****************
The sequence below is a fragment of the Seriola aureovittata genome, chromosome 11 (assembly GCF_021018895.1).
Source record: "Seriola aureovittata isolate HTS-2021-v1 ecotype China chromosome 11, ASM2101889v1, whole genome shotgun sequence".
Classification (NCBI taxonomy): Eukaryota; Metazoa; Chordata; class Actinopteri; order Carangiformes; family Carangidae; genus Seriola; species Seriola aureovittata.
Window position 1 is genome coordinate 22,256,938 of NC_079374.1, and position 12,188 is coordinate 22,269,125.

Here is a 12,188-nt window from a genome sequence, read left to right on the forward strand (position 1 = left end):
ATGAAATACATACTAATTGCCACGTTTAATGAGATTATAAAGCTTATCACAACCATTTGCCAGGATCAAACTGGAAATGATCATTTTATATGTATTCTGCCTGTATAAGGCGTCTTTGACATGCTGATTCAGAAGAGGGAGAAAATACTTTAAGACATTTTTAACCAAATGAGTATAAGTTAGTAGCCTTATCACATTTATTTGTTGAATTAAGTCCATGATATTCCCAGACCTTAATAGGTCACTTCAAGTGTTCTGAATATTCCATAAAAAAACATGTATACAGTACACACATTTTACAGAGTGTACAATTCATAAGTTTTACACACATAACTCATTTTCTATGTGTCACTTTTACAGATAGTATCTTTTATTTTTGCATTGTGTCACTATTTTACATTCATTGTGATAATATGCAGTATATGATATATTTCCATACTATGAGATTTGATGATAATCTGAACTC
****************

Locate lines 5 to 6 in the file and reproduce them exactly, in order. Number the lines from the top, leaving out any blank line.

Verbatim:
Here is a 12,188-nt window from a genome sequence, read left to right on the forward strand (position 1 = left end):
ATGAAATACATACTAATTGCCACGTTTAATGAGATTATAAAGCTTATCACAACCATTTGCCAGGATCAAACTGGAAATGATCATTTTATATGTATTCTGCCTGTATAAGGCGTCTTTGACATGCTGATTCAGAAGAGGGAGAAAATACTTTAAGACATTTTTAACCAAATGAGTATAAGTTAGTAGCCTTATCACATTTATTTGTTGAATTAAGTCCATGATATTCCCAGACCTTAATAGGTCACTTCAAGTGTTCTGAATATTCCATAAAAAAACATGTATACAGTACACACATTTTACAGAGTGTACAATTCATAAGTTTTACACACATAACTCATTTTCTATGTGTCACTTTTACAGATAGTATCTTTTATTTTTGCATTGTGTCACTATTTTACATTCATTGTGATAATATGCAGTATATGATATATTTCCATACTATGAGATTTGATGATAATCTGAACTC